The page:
Functional boundaries refer to restrictions that exist between different sections or departments that may interfere with free tacit knowledge sharing. McEvily, R. (2003) [30] in their study found out that both tacit and explicit knowledge are easier to transfer over strong ties which are prevalent in team environment. Hansen, E. et al. (1999) [31] in his study measured the strength of this observation by asking respondents about relationship closeness and frequency of communication with each contact. In his study, McEvily, R. (2003) [30] endeavored to establish the intensity KS based on duration of interactions. He brought out the issue of duration of interactions and observed that the relationships were really tight in long hours of spending time together. He also brought out the fact that the relationships must be developed over a number of years to develop trust. He also noted that the individuals must work very closely and have very strong bonds. It shows collaboration of people from different units which shows that these collaborations are beneficial if not crucial to the success of the organization. Members are simultaneously involved in more than one production unit at a time and this influences knowledge flow. These ties are very strong and enriching and contribute to organizational knowledge sharing. Cross, R. & Cummings, J. (2004) [32] observed in their study that where KS is high, it is difficult to draw a line in the lives of the unit of the organization. Kleinner, A. & Roth, G. (1997) [33] propose the concept of community story telling. That community undertakes work and writes down their knowhow and as Ardichyili, A. et al. (2003) [34] confirms, tacit knowledge is embedded in organizational stories and delivered by organizational members through interactions. However, he observes that three keys issues may hinder knowledge sharing: other peoples (feeling), the trait of tacit knowledge and participant’s attitude to interactions. We found out in his study that people hide the skills they have as a survival tip to avoid facing the danger of being replaced by others who become more knowledgeable, and to keep their superior status in the organization.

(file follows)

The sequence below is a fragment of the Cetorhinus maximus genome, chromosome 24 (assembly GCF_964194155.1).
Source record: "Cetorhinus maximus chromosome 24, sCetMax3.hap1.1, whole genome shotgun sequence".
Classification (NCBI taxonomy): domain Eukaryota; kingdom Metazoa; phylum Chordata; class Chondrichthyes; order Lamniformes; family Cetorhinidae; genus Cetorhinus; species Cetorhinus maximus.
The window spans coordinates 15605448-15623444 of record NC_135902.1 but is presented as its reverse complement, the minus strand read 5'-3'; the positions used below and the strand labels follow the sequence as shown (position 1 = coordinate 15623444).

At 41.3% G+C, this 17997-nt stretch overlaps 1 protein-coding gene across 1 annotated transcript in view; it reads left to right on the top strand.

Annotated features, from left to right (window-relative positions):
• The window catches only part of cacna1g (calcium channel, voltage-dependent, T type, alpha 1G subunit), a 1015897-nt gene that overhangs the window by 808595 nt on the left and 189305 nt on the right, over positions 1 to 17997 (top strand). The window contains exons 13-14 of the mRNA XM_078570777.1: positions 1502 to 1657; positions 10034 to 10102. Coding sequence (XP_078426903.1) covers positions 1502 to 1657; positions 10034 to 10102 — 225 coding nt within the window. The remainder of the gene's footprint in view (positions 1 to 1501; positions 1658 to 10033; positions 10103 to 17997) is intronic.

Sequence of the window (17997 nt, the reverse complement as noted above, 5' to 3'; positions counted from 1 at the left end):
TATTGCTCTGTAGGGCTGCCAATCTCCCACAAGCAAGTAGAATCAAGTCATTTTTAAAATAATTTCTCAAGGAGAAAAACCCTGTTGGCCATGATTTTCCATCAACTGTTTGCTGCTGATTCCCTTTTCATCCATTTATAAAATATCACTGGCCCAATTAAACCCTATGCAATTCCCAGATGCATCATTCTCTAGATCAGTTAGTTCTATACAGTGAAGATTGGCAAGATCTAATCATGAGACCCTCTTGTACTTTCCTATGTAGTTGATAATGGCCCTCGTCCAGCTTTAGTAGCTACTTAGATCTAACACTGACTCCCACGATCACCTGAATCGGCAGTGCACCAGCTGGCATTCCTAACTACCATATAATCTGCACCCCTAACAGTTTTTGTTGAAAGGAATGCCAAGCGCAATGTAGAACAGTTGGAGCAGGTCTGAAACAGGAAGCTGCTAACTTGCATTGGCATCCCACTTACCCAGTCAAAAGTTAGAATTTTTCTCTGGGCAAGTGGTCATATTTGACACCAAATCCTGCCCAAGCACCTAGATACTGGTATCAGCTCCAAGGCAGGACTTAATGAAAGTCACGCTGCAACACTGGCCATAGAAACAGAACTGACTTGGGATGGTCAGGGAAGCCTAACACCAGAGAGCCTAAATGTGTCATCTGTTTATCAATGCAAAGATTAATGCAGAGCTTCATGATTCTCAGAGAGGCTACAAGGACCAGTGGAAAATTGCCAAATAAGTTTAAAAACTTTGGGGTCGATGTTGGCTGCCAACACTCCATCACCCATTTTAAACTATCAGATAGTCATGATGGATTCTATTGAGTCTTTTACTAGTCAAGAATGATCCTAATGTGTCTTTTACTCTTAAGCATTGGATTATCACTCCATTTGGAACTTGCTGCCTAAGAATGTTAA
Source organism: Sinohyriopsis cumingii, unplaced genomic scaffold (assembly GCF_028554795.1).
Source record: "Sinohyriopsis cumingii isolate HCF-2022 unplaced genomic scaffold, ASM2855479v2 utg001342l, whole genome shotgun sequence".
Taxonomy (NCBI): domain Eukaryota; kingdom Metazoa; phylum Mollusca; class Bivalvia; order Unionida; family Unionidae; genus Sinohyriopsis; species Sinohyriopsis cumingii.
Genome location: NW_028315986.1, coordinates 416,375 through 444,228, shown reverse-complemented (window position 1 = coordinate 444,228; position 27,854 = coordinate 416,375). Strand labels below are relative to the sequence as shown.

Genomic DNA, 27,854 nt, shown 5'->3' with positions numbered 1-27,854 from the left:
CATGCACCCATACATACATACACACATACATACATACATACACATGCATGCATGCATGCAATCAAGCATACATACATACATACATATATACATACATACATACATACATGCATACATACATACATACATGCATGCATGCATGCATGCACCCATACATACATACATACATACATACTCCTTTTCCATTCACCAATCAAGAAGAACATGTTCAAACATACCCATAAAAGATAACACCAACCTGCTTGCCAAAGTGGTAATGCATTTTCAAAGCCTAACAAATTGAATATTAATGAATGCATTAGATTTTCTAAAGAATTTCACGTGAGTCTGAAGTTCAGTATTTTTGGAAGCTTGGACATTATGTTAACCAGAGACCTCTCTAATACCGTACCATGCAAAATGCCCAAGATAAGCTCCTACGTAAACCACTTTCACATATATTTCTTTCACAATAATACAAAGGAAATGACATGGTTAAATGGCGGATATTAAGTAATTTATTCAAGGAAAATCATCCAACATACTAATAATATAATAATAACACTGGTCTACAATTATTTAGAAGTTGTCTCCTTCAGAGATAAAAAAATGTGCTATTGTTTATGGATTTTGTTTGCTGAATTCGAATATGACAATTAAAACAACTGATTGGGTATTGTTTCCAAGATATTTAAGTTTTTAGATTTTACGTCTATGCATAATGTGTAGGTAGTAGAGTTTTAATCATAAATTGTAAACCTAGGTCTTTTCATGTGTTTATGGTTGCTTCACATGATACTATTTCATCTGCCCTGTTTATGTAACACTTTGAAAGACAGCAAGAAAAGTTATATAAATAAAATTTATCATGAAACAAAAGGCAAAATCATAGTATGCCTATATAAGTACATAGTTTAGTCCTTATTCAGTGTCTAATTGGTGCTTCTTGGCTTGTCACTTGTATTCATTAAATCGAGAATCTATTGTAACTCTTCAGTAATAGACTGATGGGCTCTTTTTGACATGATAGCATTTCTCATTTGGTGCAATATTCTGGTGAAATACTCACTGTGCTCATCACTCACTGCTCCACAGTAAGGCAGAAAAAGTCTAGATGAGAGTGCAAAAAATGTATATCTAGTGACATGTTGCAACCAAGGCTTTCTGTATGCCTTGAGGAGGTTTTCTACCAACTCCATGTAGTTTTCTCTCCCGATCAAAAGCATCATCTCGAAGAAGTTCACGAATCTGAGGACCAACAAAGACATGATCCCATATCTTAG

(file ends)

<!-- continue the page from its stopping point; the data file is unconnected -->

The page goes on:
Wenger, E. (1998) [35] notes that tacit knowledge needs to be consciously digested from members and that individual’s tacit knowledge cannot be transferred into organizational knowledge without individuals’ acceptance and reflection.